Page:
Members of the Student Government are pleased to inform you of the following proposal that is currently before the Curriculum Committee. After meeting with the deans to discuss the social justice concentration, we believe that it is a fantastic idea and a great way for UST Law students to both focus their legal education on social justice and to add extra validation of their interests in social justice to potential employers.
The Curriculum Committee has been asked to review the proposal and to make an official recommendation to the faculty for approval. If you have any questions or feedback, please contact one or all of the student representatives who currently serve on the committee: Paul Haverstock (3L), MaryCathleen Fenske(3L), and Sarah Demers (2L).
What follows is a summary of the proposal, written by Dean Thomas:
Dean Mengler submitted a proposal for a new Social Justice Concentration to the Curriculum Committee last month. I researched and drafted this proposal, with input and review from Dean Mengler and UST faculty who teach in the School of Law, Seminary, and School of Social Work. The proposal presents a Concentration built around the core principles of Catholic social teaching on social justice. Dean Mengler asked the Committee to make a recommendation to the full faculty. If the faculty accepts this proposal, our students will be able to elect the Social Justice Concentration starting in Fall Semester 2010.
The Concentration would provide two primary benefits to students: 1) a credential; and 2) guidance. The Concentration would also allow us to improve our communication of our social justice work to prospective students, students, and employers. It would also be another avenue for marketing the School of Law to prospective students, much like the Rome Summer Study Abroad Program we established in 2007. Because of our mission, Social Justice is a logical legal area in which to base our first concentration at the School of Law.
Specifically, the proposed Social Justice Concentration would consist of 3 requirements: 1) a course work requirement; 2) a writing requirement (the writing would also satisfy the upper level writing requirement); and 3) a public service requirement. We would strongly recommend, but not require, that our students add an experiential learning component to their concentration through enrollment in one of the three clinic courses, a MJF clerkship, or a social justice job. The proposal also includes an alternative option for the School of Law to establish a Social Justice Certificate with an enhanced course work requirement and a grade point average requirement.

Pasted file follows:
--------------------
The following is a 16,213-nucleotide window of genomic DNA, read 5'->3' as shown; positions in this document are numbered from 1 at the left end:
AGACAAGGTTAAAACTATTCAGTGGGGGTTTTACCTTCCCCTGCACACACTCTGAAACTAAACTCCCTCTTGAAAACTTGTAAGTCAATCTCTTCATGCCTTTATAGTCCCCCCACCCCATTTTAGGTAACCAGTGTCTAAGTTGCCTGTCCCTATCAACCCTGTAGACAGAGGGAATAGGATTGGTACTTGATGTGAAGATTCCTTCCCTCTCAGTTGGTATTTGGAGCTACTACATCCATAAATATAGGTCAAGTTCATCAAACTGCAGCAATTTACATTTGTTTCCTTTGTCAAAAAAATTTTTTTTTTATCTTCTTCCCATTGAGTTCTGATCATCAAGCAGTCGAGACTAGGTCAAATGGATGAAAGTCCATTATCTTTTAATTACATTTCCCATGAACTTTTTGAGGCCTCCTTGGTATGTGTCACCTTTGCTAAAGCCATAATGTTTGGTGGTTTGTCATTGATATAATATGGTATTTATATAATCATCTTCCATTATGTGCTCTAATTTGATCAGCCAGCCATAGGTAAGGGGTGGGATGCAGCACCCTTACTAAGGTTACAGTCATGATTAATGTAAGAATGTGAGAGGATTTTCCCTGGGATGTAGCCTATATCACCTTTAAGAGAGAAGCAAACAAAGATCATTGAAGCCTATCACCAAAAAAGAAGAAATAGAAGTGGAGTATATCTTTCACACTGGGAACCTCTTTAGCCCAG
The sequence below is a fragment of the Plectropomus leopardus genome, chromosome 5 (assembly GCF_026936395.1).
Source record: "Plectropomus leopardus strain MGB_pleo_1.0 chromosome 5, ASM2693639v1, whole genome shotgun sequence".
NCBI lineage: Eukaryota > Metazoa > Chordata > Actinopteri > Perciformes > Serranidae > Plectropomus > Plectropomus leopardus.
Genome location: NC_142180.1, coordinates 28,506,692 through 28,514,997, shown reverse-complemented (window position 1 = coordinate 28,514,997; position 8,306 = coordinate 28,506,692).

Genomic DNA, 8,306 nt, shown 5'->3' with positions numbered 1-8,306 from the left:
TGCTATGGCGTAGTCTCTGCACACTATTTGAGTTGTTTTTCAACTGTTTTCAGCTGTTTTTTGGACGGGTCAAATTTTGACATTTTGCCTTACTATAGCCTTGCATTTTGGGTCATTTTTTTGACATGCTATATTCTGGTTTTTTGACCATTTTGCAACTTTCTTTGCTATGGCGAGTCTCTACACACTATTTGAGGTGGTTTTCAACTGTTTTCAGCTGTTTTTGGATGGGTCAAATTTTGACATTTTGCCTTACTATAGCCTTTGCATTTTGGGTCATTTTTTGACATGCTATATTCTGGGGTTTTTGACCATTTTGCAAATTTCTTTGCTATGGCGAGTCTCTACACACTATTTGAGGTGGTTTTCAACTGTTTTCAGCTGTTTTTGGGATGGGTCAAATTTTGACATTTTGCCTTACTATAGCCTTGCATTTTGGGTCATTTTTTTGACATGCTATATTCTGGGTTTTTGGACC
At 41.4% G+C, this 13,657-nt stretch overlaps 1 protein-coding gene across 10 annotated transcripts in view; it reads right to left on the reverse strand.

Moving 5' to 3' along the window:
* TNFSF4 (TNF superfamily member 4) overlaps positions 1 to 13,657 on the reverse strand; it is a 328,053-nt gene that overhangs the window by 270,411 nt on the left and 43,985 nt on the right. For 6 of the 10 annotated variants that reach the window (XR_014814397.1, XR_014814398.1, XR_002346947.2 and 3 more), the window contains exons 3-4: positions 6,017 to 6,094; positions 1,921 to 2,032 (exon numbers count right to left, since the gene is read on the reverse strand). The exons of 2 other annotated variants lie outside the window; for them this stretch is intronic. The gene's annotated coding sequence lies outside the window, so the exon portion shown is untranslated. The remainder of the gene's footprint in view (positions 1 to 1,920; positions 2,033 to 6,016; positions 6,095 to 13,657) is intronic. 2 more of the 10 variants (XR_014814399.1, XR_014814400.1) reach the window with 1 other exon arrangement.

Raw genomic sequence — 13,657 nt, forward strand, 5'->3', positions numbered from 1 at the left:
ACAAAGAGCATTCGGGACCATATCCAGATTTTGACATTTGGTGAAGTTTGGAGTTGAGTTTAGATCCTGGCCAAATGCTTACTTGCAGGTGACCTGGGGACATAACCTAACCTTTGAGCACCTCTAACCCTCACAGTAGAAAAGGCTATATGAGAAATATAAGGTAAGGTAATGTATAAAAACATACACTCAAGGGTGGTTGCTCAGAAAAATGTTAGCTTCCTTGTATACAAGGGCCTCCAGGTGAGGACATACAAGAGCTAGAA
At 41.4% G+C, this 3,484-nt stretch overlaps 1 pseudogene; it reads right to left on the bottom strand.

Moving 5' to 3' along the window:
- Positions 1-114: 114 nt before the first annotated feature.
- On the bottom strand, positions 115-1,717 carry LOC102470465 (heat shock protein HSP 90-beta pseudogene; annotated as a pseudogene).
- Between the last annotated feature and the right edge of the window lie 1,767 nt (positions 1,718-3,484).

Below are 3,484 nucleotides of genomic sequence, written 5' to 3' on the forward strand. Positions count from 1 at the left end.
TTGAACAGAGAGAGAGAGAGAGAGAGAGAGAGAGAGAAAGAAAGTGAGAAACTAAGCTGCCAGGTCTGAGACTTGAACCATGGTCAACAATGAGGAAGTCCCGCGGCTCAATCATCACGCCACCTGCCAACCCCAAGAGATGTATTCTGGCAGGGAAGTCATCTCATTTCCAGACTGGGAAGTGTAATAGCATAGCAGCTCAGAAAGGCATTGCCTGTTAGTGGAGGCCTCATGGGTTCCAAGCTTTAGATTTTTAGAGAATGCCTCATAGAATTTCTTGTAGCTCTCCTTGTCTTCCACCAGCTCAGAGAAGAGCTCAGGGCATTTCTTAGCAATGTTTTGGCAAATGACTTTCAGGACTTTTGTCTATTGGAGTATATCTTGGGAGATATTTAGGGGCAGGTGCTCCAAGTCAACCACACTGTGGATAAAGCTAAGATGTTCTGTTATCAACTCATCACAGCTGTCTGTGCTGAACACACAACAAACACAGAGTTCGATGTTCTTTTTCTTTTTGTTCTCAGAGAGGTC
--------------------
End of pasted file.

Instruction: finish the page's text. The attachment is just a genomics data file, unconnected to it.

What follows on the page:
The Course Work Requirement
Students would be required to earn 15 credits in courses approved for the Social Justice Concentration. Students would be required to take Administrative Law (3 credits). The remaining 12 credits would consist of at least one course from each of the three Concentration course categories, and one additional course from the any of the three course categories.
The Concentration courses would be grouped into the following three categories: 1) Serving the Needs of the Poor and Vulnerable; 2) Protecting Economic, Social, and Cultural Participation in Society for All and the Rights of Workers; and 3) Community and the Common Good-Advocacy for Social Change
The Writing Requirement
Concentration students would be required to complete a paper on a social justice topic of their choosing that satisfies all of the existing Upper Level Writing Requirement criteria. Specifically, students would be required to write on either 1) charity-serving the vulnerable; or 2) justice-advocacy for social change. Concentration students would be allowed to use their paper to satisfy both the Upper Level Writing Requirement and the Concentration Writing Requirement.
The Public Service Requirement
Concentration students would be required to complete 75 hours of “qualifying public service” as that term is defined in the Public Service Requirement. Concentration students would be required to complete 10 of their 75 hours by doing “qualifying public service” work that involves advocacy for social change. This represents a 50% premium over the number of public service hours required to graduate, and imposes the additional requirement of completing 10 hours of advocacy for social change work.
If the faculty accepts this proposal, Dean Mengler would appoint a full-time faculty member to serve as Concentration Advisor. The Concentration Advisor would administer the Concentration in close collaboration with the Law Registrar and the Public Service Board.